Sep 2, 2015
Our two esteemed hosts, Kellie Vinal and Sophie McManus are not with us for this week's podcast.
Kellie is currently in the beautiful Black Rock Desert of Nevada attending the annual Burning Man festival. We are looking forward to her return and a report of this year's happenings on the playa.
Sophie is pulling up roots and moving from sunny Sydney, Australia to the green lawns and hallowed halls of the University of Cambridge. We expect to hear back from Sophie in early October.
We are proud to introduce our new co-host, Ivy Shih.
Ivy is an HIV researcher based in Sydney, Australia, studying early events of HIV infection in immune cells and capturing those events with high-resolution microscopy. After completing her Honours Thesis, she is now completing a PhD at The Kirby Institute about HIV infection in skin. Ivy loves writing about science with articles in Riaus and Biodetectives.
A self-confessed bibliophile and dinosaur enthusiast, in her spare time Ivy enjoys watching science fiction movies and drawing cartoons.
Read her Science Communication adventures at her blog Not Science Shy
Our Jackass of the Week is Governor Bobby Jindal of Louisiana.
It has been ten years since the flooding of Hurricane Katrina devastated the city of New Orleans. The storm made landfall in southeast Louisiana as a category 3 hurricane. And although there have been many stronger storms to strike the Gulf Coast states Katrina exposed decades of neglect of the infrastructure. Levees failed and people died, over 1,200 people. Katrina also exposed the incompetence of a Presidential administration who was more interested in appointing unqualified cronies to emergency management jobs than serving the people of the United States when they most needed their help.
Ten years later and it’s been a week of cable news retrospectives and analysis. In the Big Easy it was a week of remembrances and mourning.
In a letter to President Obama on 26 August, Governor Bobby Jindal wrote, “This week is a time to mourn the loss of loved ones and the passing of a period in our history. It is also a time to celebrate those whose future has become brighter in the storm’s terrible wake.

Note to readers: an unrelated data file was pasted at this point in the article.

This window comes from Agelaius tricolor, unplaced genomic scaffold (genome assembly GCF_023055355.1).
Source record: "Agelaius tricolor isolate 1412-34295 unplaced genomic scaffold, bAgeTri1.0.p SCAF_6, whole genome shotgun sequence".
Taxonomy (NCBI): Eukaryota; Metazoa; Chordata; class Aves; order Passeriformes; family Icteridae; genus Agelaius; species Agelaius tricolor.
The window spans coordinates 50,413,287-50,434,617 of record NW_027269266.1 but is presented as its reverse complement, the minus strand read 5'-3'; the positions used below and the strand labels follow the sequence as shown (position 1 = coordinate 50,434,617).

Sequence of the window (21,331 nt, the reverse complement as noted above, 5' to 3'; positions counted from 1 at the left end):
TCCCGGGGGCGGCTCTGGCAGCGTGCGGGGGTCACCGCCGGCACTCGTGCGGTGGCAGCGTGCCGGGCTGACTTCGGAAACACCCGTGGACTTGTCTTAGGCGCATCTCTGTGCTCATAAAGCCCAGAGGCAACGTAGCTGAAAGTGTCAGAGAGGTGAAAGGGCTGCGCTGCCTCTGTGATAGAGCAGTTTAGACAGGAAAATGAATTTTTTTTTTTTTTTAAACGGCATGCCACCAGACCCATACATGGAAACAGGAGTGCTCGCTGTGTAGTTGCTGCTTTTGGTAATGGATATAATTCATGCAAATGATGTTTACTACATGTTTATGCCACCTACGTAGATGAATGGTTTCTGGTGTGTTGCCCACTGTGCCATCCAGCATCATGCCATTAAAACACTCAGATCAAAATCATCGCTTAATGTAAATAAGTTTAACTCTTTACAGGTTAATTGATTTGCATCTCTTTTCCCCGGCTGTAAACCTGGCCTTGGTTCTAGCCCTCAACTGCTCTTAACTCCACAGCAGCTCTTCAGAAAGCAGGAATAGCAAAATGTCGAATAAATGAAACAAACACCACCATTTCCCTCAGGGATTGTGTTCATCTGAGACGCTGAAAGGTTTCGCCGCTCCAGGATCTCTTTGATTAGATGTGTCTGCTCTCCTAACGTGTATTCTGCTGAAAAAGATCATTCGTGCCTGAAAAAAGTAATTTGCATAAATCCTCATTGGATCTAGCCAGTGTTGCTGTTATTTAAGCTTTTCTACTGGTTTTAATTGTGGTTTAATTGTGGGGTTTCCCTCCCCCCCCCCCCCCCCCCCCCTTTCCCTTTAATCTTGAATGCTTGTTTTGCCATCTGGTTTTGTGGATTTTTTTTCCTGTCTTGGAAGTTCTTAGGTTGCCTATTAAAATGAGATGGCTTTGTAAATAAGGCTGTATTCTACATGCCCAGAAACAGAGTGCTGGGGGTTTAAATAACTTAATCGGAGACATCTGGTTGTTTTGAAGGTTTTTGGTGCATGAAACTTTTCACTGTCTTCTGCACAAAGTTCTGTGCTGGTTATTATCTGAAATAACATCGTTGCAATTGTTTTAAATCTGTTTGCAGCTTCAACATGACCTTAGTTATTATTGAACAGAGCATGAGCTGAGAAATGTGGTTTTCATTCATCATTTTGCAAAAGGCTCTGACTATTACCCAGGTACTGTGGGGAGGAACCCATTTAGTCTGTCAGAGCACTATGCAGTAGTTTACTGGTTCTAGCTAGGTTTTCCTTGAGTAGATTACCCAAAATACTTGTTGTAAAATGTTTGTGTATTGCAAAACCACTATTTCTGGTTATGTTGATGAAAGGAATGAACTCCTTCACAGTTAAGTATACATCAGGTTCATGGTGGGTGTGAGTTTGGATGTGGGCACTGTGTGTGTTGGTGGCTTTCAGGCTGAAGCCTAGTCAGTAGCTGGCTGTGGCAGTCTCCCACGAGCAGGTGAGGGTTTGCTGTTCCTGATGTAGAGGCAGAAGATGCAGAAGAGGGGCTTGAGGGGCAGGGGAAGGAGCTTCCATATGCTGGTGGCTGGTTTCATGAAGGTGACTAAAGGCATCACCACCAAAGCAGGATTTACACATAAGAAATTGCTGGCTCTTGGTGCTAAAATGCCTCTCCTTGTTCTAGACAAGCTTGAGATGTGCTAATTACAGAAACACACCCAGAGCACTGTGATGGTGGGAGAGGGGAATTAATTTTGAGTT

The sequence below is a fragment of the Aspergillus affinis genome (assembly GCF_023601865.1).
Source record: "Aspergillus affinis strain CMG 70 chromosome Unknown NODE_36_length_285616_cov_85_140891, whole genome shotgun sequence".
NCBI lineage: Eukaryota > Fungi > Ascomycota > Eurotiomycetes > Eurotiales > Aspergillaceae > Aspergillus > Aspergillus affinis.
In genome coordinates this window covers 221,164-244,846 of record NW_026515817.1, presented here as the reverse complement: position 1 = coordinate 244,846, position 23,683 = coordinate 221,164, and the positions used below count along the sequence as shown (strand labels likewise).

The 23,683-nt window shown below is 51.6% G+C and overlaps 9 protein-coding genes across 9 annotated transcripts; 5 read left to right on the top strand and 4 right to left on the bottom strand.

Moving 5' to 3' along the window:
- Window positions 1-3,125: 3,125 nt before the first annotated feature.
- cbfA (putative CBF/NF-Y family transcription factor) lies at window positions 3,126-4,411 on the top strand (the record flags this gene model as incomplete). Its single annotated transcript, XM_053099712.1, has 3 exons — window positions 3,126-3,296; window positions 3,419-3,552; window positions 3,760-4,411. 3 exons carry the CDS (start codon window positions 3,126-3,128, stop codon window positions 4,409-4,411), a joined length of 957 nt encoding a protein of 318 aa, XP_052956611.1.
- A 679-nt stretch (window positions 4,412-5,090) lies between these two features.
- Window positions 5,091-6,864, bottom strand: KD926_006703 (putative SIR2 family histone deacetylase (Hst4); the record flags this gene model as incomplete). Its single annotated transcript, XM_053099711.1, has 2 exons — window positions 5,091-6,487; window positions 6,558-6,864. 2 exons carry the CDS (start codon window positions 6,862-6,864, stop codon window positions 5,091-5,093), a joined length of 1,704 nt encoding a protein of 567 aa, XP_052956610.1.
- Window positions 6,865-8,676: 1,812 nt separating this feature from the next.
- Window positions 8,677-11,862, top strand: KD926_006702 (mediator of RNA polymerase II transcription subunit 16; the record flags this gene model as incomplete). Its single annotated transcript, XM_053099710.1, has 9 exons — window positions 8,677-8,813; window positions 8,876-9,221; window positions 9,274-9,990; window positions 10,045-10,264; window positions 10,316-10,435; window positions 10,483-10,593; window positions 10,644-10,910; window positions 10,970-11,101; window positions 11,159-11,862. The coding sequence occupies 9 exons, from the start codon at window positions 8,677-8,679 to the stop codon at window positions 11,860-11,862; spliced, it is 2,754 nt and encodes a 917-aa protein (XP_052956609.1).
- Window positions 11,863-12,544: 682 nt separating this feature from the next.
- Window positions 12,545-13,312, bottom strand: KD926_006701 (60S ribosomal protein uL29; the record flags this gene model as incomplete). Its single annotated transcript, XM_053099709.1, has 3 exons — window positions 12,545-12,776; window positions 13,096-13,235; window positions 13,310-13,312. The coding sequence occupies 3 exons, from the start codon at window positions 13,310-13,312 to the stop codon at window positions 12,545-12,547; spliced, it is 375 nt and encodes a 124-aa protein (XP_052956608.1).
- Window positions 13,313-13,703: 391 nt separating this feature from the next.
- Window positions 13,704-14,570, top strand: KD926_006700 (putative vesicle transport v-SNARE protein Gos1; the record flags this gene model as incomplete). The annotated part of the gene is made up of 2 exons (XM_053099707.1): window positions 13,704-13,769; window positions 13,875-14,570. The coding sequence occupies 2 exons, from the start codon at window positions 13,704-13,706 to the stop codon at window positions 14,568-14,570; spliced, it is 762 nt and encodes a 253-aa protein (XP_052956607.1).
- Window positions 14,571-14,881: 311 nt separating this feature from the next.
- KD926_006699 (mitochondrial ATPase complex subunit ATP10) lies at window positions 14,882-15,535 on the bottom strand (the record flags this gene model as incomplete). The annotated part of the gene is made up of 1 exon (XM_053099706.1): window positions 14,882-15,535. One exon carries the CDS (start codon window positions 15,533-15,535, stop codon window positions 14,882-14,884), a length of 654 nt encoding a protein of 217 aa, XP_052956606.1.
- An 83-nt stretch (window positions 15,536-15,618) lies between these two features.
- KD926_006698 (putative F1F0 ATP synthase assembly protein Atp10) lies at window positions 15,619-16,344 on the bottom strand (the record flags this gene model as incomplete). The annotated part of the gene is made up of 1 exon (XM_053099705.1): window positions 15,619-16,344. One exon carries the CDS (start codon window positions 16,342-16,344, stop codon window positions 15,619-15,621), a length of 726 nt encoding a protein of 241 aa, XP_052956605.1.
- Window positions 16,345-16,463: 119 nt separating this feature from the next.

There is a time and a place for politics, but this is not it.
It is therefore with disappointment that I read of the White House’s plans to make this visit part of a tour for your climate change agenda. Although I understand that your emphasis in New Orleans will – rightly – be on economic development, the temptation to stray into climate change politics should be resisted.
While you and others may be of the opinion that we can legislate away hurricanes with higher taxes, business regulations and EPA power grabs, that is not a view shared by many Louisianians.
I would ask you to respect this important time of remembrance by not inserting the divisive political agenda of liberal environmental activism.”
Oh, where to start.
First, climate science is not politics.
It was politics that left Louisiana defenseless against a category 3 hurricane. If it wasn’t for the all-too-human failure to have basic preparation in place then the name Katrina would only be associated with walking on sunshine.
But that’s not climate science. That’s politics.
You know what else is political?
Doing nothing about climate change when the world’s climate scientists are doing everything in their power to warn us. We’ve been shown the evidence over and over again. Anthropogenic global warming is real. It is happening now, and our children are going to pay dearly for our inaction.
Climate science is not politics. It is science. What we do or don’t do about it is politics.
Telling the President to shut up about science?